Written by Sam Yadegar on Nov 2, 2020

Calculating a more accurate look at the revenue per lead for your search engine marketing (SEM) programs

Here, you’ll find:

  • How to determine the true value of your leads
  • The benefits of aligning sales and marketing strategies
  • The best results-driven reports to develop
  • Why a lead-scoring system is key

Put on your blue-light-blocking glasses, crack those knuckles, and fire up your calculator. It’s time to do some math.

Being able to calculate your pay-per-click strategy’s return on investment (or PPC ROI) is an important part of running any paid search marketing program. And knowing the true value of the leads you’re currently bringing in can help you make more informed strategy decisions. More than that, it can help you optimize your PPC efforts. As a result, you can generate more leads in the future — and who doesn’t want that? 

ppc lead value blog - hawksem

By connecting your marketing and sales strategies in a meaningful way, you can better leverage the power of the data you have. (Image via Unsplash)

Calculating revenue per lead, however, isn’t always as simple as dividing the cost per lead by the revenue earned per lead.

To find the true revenue per lead, you need to set up a system that connects high-quality leads to the dollar amount spent on each individual lead. Luckily, you don’t have to rely only on intuition and estimations. 

By connecting your marketing and sales strategies in a meaningful way, you can better leverage the power of the data you have.

Where to begin

At face value, the formula for calculating revenue per lead is fairly simple:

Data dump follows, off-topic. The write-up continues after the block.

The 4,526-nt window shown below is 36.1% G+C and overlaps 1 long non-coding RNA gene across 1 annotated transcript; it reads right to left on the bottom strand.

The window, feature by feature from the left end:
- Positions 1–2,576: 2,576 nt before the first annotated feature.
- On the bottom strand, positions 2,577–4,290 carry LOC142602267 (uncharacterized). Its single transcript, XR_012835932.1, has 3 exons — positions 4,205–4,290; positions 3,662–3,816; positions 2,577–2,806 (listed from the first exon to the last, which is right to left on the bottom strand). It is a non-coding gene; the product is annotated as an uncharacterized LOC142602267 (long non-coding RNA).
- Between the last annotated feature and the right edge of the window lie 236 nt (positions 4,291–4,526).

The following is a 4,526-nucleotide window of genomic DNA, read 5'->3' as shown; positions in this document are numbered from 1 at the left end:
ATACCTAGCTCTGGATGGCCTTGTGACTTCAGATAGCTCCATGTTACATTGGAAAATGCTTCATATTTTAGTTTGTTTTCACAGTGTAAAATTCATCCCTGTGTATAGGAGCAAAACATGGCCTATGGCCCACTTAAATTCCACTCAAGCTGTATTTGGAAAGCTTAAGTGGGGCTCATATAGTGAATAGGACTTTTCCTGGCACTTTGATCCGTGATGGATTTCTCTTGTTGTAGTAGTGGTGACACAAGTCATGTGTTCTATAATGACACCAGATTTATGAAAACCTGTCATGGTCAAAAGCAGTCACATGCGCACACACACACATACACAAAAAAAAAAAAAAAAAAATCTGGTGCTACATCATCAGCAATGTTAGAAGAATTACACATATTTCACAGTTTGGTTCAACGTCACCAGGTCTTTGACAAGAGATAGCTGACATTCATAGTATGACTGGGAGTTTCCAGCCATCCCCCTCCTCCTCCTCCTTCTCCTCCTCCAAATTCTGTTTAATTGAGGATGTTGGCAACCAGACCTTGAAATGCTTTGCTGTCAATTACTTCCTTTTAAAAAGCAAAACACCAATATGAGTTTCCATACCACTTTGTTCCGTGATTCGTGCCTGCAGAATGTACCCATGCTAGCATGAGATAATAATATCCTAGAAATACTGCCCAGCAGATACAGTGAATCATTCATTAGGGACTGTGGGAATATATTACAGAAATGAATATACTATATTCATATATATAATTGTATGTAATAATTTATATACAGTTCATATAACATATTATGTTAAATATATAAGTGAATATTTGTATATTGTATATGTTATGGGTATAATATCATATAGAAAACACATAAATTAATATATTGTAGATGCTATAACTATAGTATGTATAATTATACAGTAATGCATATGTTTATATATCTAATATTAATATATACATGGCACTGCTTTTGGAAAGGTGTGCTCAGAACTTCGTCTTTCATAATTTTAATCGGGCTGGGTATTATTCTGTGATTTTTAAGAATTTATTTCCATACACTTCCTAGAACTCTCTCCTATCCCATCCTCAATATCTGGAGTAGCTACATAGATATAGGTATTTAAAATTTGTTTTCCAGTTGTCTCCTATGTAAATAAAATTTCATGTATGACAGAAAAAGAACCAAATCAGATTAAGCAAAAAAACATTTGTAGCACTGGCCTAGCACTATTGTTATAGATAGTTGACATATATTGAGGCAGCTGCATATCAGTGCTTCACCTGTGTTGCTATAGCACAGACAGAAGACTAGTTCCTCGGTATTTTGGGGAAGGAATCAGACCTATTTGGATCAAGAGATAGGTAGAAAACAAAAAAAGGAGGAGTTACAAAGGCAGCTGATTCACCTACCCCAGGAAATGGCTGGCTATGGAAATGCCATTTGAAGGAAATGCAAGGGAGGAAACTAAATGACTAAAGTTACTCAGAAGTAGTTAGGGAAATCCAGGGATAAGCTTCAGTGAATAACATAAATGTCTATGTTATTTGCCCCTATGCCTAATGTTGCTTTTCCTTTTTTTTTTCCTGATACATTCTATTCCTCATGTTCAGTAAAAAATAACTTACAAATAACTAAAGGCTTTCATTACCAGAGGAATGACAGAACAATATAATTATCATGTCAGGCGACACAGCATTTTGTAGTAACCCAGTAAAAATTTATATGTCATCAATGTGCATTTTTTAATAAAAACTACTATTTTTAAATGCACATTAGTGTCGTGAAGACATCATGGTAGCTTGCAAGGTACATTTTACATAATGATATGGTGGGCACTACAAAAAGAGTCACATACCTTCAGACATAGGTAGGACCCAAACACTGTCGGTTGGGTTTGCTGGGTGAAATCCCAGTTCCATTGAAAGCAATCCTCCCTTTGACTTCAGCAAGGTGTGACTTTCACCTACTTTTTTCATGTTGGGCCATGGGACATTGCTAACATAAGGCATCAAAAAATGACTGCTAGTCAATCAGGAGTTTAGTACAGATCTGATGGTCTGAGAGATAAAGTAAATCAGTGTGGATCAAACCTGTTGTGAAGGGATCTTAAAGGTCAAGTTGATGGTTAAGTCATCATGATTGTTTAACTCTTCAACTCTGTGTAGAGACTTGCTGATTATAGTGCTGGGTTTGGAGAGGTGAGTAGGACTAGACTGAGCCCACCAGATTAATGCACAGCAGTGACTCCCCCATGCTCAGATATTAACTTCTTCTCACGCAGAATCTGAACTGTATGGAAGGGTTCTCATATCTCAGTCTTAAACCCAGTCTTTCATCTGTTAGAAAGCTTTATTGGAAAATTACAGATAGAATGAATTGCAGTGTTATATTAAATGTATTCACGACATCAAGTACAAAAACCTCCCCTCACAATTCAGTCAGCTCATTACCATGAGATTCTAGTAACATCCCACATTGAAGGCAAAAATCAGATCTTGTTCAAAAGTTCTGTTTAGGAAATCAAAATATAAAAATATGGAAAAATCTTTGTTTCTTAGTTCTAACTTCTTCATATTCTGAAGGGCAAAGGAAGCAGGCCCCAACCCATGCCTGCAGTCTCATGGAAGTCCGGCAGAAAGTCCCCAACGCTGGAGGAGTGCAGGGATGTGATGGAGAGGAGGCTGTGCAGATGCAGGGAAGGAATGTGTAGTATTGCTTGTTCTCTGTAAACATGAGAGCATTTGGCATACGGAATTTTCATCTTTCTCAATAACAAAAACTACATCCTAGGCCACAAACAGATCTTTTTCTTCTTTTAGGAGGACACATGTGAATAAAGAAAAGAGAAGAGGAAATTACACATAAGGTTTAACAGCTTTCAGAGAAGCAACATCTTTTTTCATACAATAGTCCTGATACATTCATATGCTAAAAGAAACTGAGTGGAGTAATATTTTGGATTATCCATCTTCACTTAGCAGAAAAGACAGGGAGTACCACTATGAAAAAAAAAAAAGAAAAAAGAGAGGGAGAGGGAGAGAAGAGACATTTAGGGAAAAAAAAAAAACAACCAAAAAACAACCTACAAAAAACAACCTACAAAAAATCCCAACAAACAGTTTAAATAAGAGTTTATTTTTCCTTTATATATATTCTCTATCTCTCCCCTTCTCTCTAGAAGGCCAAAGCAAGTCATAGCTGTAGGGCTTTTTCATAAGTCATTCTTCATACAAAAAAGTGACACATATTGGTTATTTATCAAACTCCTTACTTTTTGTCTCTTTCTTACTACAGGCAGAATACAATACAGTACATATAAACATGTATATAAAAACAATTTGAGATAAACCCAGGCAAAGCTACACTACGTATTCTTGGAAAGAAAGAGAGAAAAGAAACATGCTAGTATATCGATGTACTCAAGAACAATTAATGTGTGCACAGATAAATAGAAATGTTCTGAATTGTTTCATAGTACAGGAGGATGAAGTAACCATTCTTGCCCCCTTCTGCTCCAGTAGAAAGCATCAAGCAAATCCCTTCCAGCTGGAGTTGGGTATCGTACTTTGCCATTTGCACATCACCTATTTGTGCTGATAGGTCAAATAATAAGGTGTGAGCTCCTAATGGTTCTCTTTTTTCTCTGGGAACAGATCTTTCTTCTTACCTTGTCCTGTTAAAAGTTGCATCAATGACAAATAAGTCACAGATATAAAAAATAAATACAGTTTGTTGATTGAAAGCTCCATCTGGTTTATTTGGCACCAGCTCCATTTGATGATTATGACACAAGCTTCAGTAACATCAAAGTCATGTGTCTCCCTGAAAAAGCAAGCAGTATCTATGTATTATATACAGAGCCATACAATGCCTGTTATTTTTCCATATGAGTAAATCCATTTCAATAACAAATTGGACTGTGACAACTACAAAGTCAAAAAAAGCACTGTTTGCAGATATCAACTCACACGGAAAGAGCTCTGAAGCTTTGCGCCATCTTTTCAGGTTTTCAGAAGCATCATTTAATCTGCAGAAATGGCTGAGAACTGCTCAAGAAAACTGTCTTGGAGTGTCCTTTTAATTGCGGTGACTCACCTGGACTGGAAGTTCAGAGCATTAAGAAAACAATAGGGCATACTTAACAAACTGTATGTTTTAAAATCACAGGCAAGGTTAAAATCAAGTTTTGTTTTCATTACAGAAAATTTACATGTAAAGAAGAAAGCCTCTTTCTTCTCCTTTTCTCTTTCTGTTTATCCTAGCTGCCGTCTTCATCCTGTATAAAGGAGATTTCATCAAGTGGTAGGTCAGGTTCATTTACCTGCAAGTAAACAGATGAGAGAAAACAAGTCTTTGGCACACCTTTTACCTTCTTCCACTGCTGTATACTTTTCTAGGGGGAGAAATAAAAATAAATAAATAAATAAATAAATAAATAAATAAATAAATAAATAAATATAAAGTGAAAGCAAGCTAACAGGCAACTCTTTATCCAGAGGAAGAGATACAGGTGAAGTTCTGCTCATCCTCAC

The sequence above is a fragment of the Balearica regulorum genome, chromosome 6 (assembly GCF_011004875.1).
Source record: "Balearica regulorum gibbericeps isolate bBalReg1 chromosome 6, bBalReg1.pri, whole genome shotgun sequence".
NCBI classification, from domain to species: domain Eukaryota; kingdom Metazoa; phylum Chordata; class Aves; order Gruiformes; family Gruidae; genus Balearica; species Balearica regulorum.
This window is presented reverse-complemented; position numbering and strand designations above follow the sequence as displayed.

Total revenue generated ÷ Total number of leads = Average revenue per lead

However, finding the average returns isn’t necessarily a long-term recipe for success. You need to be able to factor in PPC site traffic and customer relationship management (CRM) data as well. This will allow you to see which leads in the CRM are high-valued opportunities or closed sales.

You also want to decide how to measure quality leads. Ideally, you want to attract those who move through the funnel quickly and/or convert for the highest customer lifetime value (LTV).

Alternatively, some experts recommend this formula for calculating return on ad spend (ROAS):

Total revenue generated by ads ÷ cost of ad spend = ROAS

It’s worth noting that calculating PPC ROI in this way isn’t a one-size-fits-all method. For example, if you sell high-end software or services, your sales cycle may be anywhere from six months to two years. This means that just getting a handful of sign-ups or registrations per month can be sufficient. The potential revenue from those leads would cover the entire SEM program cost.

But you don’t want to necessarily go all-in on whatever strategy brought those leads in just yet. That’s because the data set is too small to be able to measure confidently.

Get all of your variables in place

For a more accurate look at lead value, it’s a good idea to develop a lead scoring system with robust CRM and keyword tracking technology. You can do this either in-house or with a PPC agency. This way, it’ll be easier to connect specific paid search site visitors with sales and lead value.